Reviewed by: Michelle Treber, Extension Educator, Family and Consumer Sciences, Ohio State University Extension, Pickaway County, Treber.1@osu.edu

Sources: Managing Sore Muscles and Joint Pain.

http://www.webmd.com/fitness-exercise/features/art- sore-muscles-joint-pain

Stretching and Flexibility as We Age

http://ohioline.osu.edu/ss-fact/0171.html

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Candy Counts Up Quickly!

Many families as part of their Easter celebration, give a child a basket filled with toys and sweet treats. These treats can really add up the calories and fat… a medium size chocolate bunny (4 ounces) can have 880 calories and 48 grams of fat!

Walk it Off!
Use this calorie counter to determine how far you’d need to walk to burn the calories from the candy in your Easter basket. For example, to walk off the calories consumed from eating 1¾ ounce hollow chocolate bunny (260 calories), you would need to walk 2.6 miles! You may think twice about the treats you put in your child’s basket, and also the ones you might sneak a taste of while you’re filling the eggs!

easter

Fun Alternatives to Candy
There are many ways you can give a child a treat to enjoy without all the calories and fat:
• Fill the basket with favorite fruits. Clementines are a nice colorful fruit that are easy to peel. Dried fruit is a good alternative too… it’s still sweet and filled with nutrients.
• Small toys or activity books. Here are some ideas to get you started:
o Bubbles
o Kites
o Seeds & gardening gloves
o Sidewalk chalk
o Bug catchers
o Art supplies
o Travel games
o Kids’ cookbooks & baking utensils
• Include family fitness toys like a soccer ball or jump rope.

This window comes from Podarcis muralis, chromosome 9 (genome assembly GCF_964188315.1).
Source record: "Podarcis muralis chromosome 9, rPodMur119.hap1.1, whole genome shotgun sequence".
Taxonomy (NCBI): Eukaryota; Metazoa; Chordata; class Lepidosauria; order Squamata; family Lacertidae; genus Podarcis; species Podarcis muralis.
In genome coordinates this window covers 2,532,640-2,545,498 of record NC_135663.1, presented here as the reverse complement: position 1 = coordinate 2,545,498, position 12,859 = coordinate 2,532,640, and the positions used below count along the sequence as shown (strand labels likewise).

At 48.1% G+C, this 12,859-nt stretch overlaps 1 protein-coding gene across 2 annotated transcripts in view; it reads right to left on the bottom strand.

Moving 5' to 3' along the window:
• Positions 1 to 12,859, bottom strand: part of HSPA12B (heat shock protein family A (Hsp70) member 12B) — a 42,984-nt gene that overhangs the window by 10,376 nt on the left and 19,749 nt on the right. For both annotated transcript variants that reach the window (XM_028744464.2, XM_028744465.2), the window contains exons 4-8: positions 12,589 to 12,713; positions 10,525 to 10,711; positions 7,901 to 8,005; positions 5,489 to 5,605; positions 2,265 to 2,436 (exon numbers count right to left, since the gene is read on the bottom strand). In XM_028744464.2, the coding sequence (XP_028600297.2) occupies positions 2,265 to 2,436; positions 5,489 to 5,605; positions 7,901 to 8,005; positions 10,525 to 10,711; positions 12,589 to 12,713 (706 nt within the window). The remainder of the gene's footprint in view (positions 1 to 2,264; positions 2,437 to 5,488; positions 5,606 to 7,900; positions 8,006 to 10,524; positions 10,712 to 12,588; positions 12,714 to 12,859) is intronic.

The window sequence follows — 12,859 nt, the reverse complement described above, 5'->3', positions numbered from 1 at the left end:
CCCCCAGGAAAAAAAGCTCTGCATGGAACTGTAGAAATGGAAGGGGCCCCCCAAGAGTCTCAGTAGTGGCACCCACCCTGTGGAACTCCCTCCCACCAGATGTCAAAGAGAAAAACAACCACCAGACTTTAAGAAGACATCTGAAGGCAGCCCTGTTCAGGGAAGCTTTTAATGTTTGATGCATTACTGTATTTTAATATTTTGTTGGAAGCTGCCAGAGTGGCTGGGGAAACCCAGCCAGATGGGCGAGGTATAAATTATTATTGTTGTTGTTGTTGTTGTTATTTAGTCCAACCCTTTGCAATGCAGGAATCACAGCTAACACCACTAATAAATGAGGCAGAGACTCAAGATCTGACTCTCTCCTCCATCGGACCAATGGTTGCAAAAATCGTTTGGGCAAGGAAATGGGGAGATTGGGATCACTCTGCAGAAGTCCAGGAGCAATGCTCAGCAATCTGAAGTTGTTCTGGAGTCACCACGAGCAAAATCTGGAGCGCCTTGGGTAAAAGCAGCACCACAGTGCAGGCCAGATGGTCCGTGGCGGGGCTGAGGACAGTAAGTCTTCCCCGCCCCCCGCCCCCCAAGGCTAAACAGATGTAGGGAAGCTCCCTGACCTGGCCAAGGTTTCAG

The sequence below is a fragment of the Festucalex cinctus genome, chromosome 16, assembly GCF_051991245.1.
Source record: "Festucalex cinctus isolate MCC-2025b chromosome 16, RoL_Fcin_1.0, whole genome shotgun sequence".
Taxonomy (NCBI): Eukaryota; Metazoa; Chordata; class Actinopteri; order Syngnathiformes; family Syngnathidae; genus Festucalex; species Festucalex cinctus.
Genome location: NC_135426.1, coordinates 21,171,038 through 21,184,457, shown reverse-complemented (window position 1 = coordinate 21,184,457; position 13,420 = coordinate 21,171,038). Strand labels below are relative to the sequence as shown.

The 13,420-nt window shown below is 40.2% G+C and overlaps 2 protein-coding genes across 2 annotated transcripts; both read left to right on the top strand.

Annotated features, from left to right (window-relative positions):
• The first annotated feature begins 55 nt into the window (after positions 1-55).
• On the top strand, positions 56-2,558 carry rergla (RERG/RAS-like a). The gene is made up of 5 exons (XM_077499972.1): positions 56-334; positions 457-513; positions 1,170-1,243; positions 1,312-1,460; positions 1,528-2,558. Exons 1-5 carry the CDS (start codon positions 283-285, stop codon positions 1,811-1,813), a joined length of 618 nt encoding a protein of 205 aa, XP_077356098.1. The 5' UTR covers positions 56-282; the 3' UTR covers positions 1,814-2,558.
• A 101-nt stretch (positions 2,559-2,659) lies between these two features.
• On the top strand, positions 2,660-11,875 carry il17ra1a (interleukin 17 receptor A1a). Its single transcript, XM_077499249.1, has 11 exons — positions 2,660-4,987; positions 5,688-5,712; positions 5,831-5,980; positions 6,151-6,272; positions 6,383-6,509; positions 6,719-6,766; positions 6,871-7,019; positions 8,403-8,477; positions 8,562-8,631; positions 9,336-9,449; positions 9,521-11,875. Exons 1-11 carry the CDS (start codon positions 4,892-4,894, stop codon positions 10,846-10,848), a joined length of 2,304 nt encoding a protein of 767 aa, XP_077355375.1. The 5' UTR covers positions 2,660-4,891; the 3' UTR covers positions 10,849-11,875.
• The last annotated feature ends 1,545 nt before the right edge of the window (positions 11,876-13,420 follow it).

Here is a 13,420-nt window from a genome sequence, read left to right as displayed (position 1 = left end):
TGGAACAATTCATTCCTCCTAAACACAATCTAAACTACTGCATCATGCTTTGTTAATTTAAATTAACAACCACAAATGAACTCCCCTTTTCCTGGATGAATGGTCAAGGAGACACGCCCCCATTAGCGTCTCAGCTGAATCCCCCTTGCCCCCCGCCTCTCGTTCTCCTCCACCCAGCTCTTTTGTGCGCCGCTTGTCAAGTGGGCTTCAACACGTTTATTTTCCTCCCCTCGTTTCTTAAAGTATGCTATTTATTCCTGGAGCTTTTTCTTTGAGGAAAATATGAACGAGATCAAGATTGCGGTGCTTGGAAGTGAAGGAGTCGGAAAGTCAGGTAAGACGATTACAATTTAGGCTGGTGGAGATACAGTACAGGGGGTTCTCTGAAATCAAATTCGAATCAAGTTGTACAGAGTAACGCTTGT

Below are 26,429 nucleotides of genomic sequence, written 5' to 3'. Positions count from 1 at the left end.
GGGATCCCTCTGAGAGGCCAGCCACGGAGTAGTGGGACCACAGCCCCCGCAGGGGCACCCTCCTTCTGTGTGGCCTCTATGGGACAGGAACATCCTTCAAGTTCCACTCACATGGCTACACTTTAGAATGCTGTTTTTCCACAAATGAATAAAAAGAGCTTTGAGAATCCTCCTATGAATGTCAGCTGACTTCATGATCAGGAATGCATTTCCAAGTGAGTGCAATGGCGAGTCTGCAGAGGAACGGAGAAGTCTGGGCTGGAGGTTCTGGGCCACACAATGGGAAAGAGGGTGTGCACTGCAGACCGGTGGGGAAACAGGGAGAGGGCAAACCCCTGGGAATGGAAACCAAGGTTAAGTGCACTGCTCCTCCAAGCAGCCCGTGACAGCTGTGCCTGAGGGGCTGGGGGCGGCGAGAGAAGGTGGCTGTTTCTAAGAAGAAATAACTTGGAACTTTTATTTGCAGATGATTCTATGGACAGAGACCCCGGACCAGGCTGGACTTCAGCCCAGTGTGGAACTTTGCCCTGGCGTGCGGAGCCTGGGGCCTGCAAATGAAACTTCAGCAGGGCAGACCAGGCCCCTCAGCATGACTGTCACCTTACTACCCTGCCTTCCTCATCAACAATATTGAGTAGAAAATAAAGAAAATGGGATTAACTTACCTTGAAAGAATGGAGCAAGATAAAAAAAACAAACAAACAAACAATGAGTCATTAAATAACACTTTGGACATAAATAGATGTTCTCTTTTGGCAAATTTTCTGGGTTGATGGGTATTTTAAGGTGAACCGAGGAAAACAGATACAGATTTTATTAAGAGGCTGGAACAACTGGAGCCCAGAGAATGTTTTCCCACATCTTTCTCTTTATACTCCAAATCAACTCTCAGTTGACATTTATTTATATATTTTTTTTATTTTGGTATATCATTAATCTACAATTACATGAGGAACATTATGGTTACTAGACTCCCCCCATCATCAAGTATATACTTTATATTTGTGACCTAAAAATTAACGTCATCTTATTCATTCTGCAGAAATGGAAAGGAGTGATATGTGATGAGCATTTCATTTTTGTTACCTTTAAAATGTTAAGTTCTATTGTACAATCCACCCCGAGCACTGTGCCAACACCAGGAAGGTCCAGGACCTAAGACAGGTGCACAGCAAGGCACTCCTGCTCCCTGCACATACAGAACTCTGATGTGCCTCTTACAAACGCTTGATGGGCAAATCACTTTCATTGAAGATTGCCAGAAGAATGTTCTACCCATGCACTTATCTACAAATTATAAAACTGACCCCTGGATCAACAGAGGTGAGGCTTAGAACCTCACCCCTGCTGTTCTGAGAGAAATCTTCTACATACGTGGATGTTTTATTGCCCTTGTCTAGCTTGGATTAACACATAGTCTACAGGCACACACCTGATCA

• If you want to include some candy, use small packages to limit consumption.
• Make it a game to find the basket… kids love scavenger hunts. You can even attach a string to the basket that the child must wind up to find the treasure at the other end.
• Themed baskets are great fun for kids too… if they are in to a certain toy, you can add to their collection.

Have a Happy, Healthy Easter!

Sources:
Calorie Counter: http://walking.about.com/library/cal/bleastercalories.htm
Steeves, Ann. “Nutritious and Delicious—Alternatives to Easter Candy.” (2013). The University of New Hampshire, Durham, NH 03824 – http://www.unh.edu/healthyunh/blogs/2013/03/alternatives-easter-candy
Image: http://www.gnclivewell.com.au/files/editor_upload/Image/healthy-easter.jpg

Writer: Shannon Carter, Extension Educator, Family and Consumer Sciences, Ohio State University Extension, Fairfield County, carter.413@osu.edu.
Reviewers: Lisa Barlage, Extension Educator, Family and Consumer Sciences, Ohio State University Extension, Ross County, barlage.7@osu.edu.

Michelle Treber, Extension Educator, Family and Consumer Sciences, Ohio State University Extension, Pickaway County, treber.1@osu.edu